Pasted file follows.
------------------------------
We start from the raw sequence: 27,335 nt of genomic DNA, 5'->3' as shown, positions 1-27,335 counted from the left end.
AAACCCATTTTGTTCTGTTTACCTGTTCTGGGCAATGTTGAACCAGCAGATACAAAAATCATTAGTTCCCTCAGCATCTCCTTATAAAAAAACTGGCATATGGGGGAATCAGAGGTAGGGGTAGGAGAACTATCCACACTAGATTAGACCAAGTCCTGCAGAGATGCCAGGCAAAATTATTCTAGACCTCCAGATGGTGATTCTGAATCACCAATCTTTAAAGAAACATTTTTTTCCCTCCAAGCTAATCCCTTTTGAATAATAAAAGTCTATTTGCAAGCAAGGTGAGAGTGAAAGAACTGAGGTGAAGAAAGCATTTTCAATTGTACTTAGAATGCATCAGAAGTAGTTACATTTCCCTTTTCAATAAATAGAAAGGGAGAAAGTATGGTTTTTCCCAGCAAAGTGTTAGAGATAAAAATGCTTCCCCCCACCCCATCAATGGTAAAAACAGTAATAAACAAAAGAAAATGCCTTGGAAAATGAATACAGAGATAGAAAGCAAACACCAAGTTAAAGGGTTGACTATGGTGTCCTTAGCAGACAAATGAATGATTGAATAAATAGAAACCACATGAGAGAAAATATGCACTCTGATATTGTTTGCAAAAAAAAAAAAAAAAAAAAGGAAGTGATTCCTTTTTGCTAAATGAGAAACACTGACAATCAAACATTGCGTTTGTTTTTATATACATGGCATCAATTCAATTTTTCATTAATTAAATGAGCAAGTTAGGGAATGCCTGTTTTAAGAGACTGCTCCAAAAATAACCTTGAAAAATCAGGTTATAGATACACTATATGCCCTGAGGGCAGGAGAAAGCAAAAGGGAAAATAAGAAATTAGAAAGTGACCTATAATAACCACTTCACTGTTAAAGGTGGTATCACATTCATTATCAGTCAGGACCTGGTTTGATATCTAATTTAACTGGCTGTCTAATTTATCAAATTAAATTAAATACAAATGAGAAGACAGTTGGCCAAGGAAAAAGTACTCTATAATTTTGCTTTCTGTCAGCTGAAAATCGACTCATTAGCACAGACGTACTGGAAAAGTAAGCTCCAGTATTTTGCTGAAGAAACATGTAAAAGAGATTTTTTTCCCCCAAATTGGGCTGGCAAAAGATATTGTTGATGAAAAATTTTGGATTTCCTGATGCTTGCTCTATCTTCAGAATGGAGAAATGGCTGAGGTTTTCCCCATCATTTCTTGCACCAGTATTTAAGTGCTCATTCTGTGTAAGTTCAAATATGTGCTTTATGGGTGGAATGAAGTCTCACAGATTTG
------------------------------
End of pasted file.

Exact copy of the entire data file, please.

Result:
We start from the raw sequence: 27,335 nt of genomic DNA, 5'->3' as shown, positions 1-27,335 counted from the left end.
AAACCCATTTTGTTCTGTTTACCTGTTCTGGGCAATGTTGAACCAGCAGATACAAAAATCATTAGTTCCCTCAGCATCTCCTTATAAAAAAACTGGCATATGGGGGAATCAGAGGTAGGGGTAGGAGAACTATCCACACTAGATTAGACCAAGTCCTGCAGAGATGCCAGGCAAAATTATTCTAGACCTCCAGATGGTGATTCTGAATCACCAATCTTTAAAGAAACATTTTTTTCCCTCCAAGCTAATCCCTTTTGAATAATAAAAGTCTATTTGCAAGCAAGGTGAGAGTGAAAGAACTGAGGTGAAGAAAGCATTTTCAATTGTACTTAGAATGCATCAGAAGTAGTTACATTTCCCTTTTCAATAAATAGAAAGGGAGAAAGTATGGTTTTTCCCAGCAAAGTGTTAGAGATAAAAATGCTTCCCCCCACCCCATCAATGGTAAAAACAGTAATAAACAAAAGAAAATGCCTTGGAAAATGAATACAGAGATAGAAAGCAAACACCAAGTTAAAGGGTTGACTATGGTGTCCTTAGCAGACAAATGAATGATTGAATAAATAGAAACCACATGAGAGAAAATATGCACTCTGATATTGTTTGCAAAAAAAAAAAAAAAAAAAAGGAAGTGATTCCTTTTTGCTAAATGAGAAACACTGACAATCAAACATTGCGTTTGTTTTTATATACATGGCATCAATTCAATTTTTCATTAATTAAATGAGCAAGTTAGGGAATGCCTGTTTTAAGAGACTGCTCCAAAAATAACCTTGAAAAATCAGGTTATAGATACACTATATGCCCTGAGGGCAGGAGAAAGCAAAAGGGAAAATAAGAAATTAGAAAGTGACCTATAATAACCACTTCACTGTTAAAGGTGGTATCACATTCATTATCAGTCAGGACCTGGTTTGATATCTAATTTAACTGGCTGTCTAATTTATCAAATTAAATTAAATACAAATGAGAAGACAGTTGGCCAAGGAAAAAGTACTCTATAATTTTGCTTTCTGTCAGCTGAAAATCGACTCATTAGCACAGACGTACTGGAAAAGTAAGCTCCAGTATTTTGCTGAAGAAACATGTAAAAGAGATTTTTTTCCCCCAAATTGGGCTGGCAAAAGATATTGTTGATGAAAAATTTTGGATTTCCTGATGCTTGCTCTATCTTCAGAATGGAGAAATGGCTGAGGTTTTCCCCATCATTTCTTGCACCAGTATTTAAGTGCTCATTCTGTGTAAGTTCAAATATGTGCTTTATGGGTGGAATGAAGTCTCACAGATTTG